The Ohio Association of Advanced Practice Nurses (OAAPN) applauds Rep. Tom Brinkman (R-Mt. Lookout) on the introduction of Substitute House Bill 177 (Sub. H.B. 177), the Better Access, Better Care Act. This legislation aims to retire Ohio’s outdated regulatory structure and join with 28 other states that have already modernized their laws to expand access to care. Under Ohio law, Advanced Practice Registered Nurses (APRN) must have a contract known as a Standard Care Arrangement (SCA) with a physician in order to practice. Far from professional collaboration, this contract requires APRNs to submit a subset of their patient charts to a physician for review and pay them a fee as a condition of practice. With Ohio facing a physician shortage, especially in rural areas, this outdated regulation prevents patients from full and direct access to APRN care where and when they need it most. Sub HB 177 will allow an APRN who has completed 2,000 clinical hours, to opt-out of signing an SCA.
“We applaud Rep. Brinkman’s commitment to increasing access to health care in communities across Ohio. Today, nearly 1.5 million Ohioans lack necessary access to vital primary care services. In fact, the federal government has designated 159 health professional shortage areas across the state, where just 55% of patient need is met,” said Joscelyn Greaves, president of the Ohio Association of Advanced Practice Nurses.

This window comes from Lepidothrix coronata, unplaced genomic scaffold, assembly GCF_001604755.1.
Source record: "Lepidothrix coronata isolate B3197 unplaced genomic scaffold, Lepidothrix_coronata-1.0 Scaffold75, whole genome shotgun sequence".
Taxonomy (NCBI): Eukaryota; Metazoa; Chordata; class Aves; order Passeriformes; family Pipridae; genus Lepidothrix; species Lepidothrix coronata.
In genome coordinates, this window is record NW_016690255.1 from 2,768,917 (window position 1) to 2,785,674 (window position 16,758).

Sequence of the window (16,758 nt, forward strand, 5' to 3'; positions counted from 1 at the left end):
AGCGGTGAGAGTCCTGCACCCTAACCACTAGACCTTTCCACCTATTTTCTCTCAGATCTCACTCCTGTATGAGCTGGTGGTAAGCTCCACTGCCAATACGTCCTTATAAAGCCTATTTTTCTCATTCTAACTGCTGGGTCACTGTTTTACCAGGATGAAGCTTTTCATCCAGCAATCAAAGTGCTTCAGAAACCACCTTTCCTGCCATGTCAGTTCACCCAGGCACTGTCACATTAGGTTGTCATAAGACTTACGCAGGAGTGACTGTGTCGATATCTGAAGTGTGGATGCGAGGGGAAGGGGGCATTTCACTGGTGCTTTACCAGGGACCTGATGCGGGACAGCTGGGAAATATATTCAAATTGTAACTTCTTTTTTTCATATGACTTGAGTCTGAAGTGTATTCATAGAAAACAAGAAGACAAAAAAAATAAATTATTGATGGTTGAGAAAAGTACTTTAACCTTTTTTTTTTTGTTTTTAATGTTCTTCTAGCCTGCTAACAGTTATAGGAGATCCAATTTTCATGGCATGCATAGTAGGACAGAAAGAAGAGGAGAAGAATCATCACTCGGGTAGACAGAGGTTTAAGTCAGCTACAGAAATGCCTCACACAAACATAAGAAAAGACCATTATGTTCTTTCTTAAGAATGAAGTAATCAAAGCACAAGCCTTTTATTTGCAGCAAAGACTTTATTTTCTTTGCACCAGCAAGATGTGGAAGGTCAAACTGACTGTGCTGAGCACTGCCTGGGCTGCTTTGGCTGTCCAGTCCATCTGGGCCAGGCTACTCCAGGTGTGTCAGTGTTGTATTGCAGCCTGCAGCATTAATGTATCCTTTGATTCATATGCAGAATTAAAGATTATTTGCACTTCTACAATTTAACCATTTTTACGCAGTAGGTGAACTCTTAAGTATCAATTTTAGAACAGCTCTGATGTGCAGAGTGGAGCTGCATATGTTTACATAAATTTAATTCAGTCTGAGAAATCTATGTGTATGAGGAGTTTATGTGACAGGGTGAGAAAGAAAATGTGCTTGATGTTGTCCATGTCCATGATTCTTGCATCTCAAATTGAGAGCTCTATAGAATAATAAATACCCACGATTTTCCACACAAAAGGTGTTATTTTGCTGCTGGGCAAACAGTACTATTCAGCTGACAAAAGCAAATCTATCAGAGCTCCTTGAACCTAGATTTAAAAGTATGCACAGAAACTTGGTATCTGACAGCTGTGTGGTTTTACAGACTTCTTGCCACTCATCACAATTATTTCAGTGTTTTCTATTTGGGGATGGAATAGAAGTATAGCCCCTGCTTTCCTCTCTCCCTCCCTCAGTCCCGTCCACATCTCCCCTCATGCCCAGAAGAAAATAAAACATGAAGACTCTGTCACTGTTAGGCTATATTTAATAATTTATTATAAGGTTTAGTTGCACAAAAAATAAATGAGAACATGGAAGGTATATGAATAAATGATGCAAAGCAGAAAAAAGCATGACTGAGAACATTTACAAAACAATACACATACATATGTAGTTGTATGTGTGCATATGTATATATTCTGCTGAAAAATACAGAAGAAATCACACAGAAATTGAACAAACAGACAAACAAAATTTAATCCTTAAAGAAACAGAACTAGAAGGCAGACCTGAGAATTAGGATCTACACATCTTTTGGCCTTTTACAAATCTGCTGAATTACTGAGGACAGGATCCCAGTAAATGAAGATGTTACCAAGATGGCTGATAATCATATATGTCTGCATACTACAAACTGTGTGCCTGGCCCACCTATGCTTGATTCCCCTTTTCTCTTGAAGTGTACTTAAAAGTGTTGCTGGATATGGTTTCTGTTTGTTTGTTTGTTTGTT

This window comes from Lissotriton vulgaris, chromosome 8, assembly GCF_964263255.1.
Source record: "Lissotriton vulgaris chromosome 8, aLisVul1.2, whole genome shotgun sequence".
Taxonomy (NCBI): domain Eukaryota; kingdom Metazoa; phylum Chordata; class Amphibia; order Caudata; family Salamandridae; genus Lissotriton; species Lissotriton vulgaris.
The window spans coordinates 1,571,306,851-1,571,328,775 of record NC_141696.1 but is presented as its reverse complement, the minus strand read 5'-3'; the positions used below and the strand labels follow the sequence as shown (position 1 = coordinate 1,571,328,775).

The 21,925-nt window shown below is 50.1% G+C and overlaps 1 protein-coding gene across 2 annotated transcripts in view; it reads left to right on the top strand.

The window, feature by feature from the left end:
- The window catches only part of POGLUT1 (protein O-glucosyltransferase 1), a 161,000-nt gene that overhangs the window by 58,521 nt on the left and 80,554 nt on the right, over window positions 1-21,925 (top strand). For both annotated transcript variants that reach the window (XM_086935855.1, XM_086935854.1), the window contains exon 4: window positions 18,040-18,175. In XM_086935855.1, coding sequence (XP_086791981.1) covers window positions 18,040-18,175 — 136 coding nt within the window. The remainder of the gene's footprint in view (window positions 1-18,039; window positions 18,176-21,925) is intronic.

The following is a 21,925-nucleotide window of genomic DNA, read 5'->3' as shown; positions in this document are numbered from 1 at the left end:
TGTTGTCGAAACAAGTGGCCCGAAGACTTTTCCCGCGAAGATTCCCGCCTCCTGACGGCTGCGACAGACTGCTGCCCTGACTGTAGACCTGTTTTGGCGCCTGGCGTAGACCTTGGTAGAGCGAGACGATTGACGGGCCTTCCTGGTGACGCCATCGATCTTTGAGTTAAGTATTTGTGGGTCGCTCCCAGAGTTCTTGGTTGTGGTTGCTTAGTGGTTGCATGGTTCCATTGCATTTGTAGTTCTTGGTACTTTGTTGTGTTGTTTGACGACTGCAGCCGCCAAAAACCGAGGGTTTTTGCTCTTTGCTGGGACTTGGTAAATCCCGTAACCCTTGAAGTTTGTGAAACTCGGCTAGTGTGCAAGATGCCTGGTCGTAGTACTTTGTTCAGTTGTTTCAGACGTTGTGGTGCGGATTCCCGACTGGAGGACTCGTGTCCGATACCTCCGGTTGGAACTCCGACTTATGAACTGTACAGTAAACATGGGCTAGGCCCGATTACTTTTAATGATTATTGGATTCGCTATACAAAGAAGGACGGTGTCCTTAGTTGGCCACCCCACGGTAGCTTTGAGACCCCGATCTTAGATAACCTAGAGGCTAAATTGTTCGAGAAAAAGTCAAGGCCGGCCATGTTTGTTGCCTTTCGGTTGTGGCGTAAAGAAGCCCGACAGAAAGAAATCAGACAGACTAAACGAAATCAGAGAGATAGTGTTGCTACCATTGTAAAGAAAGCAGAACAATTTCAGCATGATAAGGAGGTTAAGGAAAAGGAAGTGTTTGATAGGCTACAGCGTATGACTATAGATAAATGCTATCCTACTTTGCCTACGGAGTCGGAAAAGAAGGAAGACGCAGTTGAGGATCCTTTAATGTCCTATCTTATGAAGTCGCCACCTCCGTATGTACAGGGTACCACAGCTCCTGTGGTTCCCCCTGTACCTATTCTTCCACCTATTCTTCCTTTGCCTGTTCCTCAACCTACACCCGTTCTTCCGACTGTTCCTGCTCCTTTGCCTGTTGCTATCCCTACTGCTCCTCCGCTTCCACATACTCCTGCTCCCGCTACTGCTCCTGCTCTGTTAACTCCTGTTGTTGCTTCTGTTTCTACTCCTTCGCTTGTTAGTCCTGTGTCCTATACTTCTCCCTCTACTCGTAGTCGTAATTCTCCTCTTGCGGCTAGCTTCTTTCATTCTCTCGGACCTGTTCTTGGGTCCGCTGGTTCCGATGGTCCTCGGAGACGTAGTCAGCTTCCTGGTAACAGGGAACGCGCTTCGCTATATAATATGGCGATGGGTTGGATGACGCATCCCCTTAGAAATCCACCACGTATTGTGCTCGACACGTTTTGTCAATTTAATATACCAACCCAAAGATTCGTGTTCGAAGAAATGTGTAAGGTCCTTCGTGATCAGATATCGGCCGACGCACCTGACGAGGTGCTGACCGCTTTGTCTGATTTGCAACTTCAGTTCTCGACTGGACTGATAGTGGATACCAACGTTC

There are over 17,000 advanced practice registered nurses licensed to practice in Ohio including nurse practitioners (NP), certified nurse specialists (CNS), and certified nurse midwives (CNM). APRNs are licensed clinicians who have completed post-graduate education (master’s or doctorate degree). They have in-depth knowledge, accumulated skills and clinical training and experience. They diagnose illness, treat patients, order tests, prescribe medicines, deliver babies and do this in both primary and specialty care settings.
In addition to OAAPN, supporters of Sub. H.B. 177 include: AARP, AARP Ohio, Americans for Prosperity Ohio, Mercy Health, Ohio Council for Home care and Hospice, Ohio Area Agencies on Aging, Ohio Health Care Association, Charitable Healthcare Network, American College of Nurse Midwives, Ohio Nurses Association, Northeast Ohio Nurse Practitioners, Emergency Nurses Association, Ohio State Association of Nurse Anesthetists, National Association of Pediatric Nurse Practitioners, Northeast Ohio Clinical Nurse Specialists, and the Society of Otorhinolaryngology and Head-neck Nurses.
“We look forward to working with the Ohio Legislature to pass Sub. H.B. 177 and ensure that Ohioans receive access to the care they need and deserve,” said Greaves. “The current law limits the health care Ohio APRNs can provide while undermining needed access to high-quality, accessible care statewide. Ohio can and must do better.”